In the Garden:
Upper South
April, 2006
Regional Report

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The joys of spring can last all season long with some weeding and organization early in the season.

Wanted: Garden Organizer

On a recent morning news show there was a segment about people's clutter and their need for organization, with the accompanying statistic that the "organizing business" is a multibillion dollar one. And here I was, thinking that I was the only one with stacks of newspapers, magazines, Web site printouts, and assorted knickknacks. Unfortunately, my clutter doesn't stop at the front door, as my garden falls into this category as well.

Perhaps I am also not the only one that needs to confront this issue. Sure, most of the yards I see in my area are neat and tidy, with a few ubiquitous, neatly trimmed shrubs across the front of the house and a tree at each corner. Meanwhile, the beautiful gardens pictured in magazines may be filled with plants, but there's nary a weed in sight, and everything is wonderfully organized. So maybe it is just my problem.

But what's an inveterate plant collector to do? Particularly one who not only has an interest in lots of different kinds of plants and who can't bear to throw any plant out, but also one who inherited the garden of her mother, who also never met a plant she didn't like. The issue is not a minor one, because, for the first time in my life, I'm dreading the growing season.

Obviously, the problem wouldn't be one if I had the money to hire a dozen minions to weed, edge, divide, replant, mulch, fertilize, water, etc. Or unlimited time and a trust fund. None of the above is an option, however. So, how to proceed? Any good organizer would most likely tell me to analyze and prioritize, then divide the project into manageable portions, and then begin discarding. Easy for the organizer to say, but not for a sentimental packrat.

A Plan
Let's look at the problem areas. One spot, immediately adjacent to my house, is what amounts to a border approximately 10 feet wide and 150 feet long. It's planted with trees, shrubs, perennials, ornamental grasses, and bulbs, with annuals interplanted each year. In retrospect, I should never have made an area this large, but I did start out with a certain logic. The immediate problems are shrubs that are already becoming overgrown, and a year's worth of weeds. Since this is an area with plants that I particularly like and want to keep, it makes sense to begin here.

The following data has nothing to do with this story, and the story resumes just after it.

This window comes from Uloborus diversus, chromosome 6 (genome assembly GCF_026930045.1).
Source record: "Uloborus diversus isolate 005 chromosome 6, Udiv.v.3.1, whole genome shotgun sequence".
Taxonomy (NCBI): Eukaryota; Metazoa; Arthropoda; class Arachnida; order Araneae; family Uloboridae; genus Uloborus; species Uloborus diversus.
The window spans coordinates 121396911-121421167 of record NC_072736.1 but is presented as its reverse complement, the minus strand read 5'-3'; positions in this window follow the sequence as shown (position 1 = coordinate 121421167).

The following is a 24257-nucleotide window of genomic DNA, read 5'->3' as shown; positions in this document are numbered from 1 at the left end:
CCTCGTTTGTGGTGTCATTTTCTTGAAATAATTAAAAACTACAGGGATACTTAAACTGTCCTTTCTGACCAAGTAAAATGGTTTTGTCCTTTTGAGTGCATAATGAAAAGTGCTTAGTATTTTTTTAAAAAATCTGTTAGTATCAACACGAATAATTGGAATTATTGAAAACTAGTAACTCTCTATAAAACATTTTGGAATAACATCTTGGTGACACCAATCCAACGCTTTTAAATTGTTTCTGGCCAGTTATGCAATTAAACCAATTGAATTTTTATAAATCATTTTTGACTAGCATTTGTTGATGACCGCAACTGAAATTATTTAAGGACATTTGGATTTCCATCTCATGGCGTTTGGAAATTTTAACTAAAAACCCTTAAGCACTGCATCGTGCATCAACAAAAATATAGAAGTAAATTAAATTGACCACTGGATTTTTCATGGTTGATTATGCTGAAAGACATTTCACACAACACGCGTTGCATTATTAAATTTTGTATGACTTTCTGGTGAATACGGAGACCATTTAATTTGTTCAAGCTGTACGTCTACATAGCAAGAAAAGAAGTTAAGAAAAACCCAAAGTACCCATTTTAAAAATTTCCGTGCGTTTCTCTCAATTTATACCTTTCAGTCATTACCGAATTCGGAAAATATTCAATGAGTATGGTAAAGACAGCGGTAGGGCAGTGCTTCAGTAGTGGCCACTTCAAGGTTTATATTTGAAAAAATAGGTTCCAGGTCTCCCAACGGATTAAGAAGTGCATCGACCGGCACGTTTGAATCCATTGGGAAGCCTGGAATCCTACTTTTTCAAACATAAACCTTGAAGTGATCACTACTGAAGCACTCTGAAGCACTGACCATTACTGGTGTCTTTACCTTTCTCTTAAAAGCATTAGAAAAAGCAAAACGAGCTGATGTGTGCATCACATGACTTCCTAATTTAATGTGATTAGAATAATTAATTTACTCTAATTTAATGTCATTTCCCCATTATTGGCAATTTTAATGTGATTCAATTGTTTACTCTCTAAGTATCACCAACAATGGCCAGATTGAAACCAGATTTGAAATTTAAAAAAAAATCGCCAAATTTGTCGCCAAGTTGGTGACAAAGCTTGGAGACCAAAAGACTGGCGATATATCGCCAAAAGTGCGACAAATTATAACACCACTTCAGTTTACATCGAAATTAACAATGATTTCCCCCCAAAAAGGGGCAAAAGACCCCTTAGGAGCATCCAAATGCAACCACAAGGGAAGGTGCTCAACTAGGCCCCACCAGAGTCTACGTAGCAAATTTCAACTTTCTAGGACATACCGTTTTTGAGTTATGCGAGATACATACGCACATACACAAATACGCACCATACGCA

Cutting back last year's growth, weeding, and mulching are the first priorities. Most of the overgrown shrubs are too big to transplant, so I need to at least trim them back if not remove them. The good news is that so far this year I haven't bought any new plants for this location. The plants that are becoming pests by readily reseeding or otherwise spreading need to go. Why invite unnecessary problems?

Another nearby bed that I have kept up fairly well should get the same treatment. The vegetable garden is in pretty good shape, needing only a day of cleanup and weeding.

The real bugbear garden areas are those that were my mother's. There are a lot of them, with weeds and invasive plants a major concern. They are a problem that will not get solved in a single season. The sooner I accept that fact, the better. I will also have to either become best friends with some type of herbicide to kill off the ivy, vinca, and aegopodium that are overtaking large areas, or learn to live with them.

Daylilies are among the plants she collected. Once they were cutting-edge varieties, but now they are old hat. Still, they were hers. I have decided on two goals for them. I will dig up as many as I can this year, remove weed growth from the clumps as best as possible, and replant. Fortunately, I have a newly developed area where portions can be transplanted. A friend suggested another way to dispose of them besides the compost heap: pot them up and sell them, adding the proceeds to the scholarship fund set up in my mother's name.

Some variation on this theme would be a good idea for others needing to scale down a garden area. Extra plants can be donated to a local plant or botanical society or given to a school or other organization that would like to have them. All this organization will take some time but every little bit is progress toward putting the fun back in gardening.


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